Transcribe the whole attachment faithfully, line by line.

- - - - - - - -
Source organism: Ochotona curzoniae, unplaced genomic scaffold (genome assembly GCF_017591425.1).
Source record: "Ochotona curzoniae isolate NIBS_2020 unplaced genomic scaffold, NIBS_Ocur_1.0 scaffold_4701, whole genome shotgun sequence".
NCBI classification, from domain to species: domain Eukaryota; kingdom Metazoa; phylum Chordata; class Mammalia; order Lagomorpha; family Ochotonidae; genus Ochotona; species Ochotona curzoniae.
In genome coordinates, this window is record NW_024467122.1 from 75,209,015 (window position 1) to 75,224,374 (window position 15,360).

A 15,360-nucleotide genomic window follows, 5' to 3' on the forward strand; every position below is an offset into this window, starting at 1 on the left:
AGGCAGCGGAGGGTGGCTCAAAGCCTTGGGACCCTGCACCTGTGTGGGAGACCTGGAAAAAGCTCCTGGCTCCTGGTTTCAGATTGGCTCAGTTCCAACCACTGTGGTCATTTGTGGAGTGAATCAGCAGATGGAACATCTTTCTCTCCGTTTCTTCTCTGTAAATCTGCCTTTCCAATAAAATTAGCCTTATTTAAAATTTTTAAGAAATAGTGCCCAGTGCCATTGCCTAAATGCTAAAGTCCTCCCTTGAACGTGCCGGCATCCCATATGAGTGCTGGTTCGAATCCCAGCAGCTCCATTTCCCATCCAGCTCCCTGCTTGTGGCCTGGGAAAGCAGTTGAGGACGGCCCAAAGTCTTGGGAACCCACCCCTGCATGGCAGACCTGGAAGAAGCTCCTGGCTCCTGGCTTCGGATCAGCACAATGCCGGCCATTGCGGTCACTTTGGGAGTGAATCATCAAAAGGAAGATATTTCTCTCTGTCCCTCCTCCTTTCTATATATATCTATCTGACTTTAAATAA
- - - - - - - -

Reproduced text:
Source organism: Ochotona curzoniae, unplaced genomic scaffold (genome assembly GCF_017591425.1).
Source record: "Ochotona curzoniae isolate NIBS_2020 unplaced genomic scaffold, NIBS_Ocur_1.0 scaffold_4701, whole genome shotgun sequence".
NCBI classification, from domain to species: domain Eukaryota; kingdom Metazoa; phylum Chordata; class Mammalia; order Lagomorpha; family Ochotonidae; genus Ochotona; species Ochotona curzoniae.
In genome coordinates, this window is record NW_024467122.1 from 75,209,015 (window position 1) to 75,224,374 (window position 15,360).

A 15,360-nucleotide genomic window follows, 5' to 3' on the forward strand; every position below is an offset into this window, starting at 1 on the left:
AGGCAGCGGAGGGTGGCTCAAAGCCTTGGGACCCTGCACCTGTGTGGGAGACCTGGAAAAAGCTCCTGGCTCCTGGTTTCAGATTGGCTCAGTTCCAACCACTGTGGTCATTTGTGGAGTGAATCAGCAGATGGAACATCTTTCTCTCCGTTTCTTCTCTGTAAATCTGCCTTTCCAATAAAATTAGCCTTATTTAAAATTTTTAAGAAATAGTGCCCAGTGCCATTGCCTAAATGCTAAAGTCCTCCCTTGAACGTGCCGGCATCCCATATGAGTGCTGGTTCGAATCCCAGCAGCTCCATTTCCCATCCAGCTCCCTGCTTGTGGCCTGGGAAAGCAGTTGAGGACGGCCCAAAGTCTTGGGAACCCACCCCTGCATGGCAGACCTGGAAGAAGCTCCTGGCTCCTGGCTTCGGATCAGCACAATGCCGGCCATTGCGGTCACTTTGGGAGTGAATCATCAAAAGGAAGATATTTCTCTCTGTCCCTCCTCCTTTCTATATATATCTATCTGACTTTAAATAA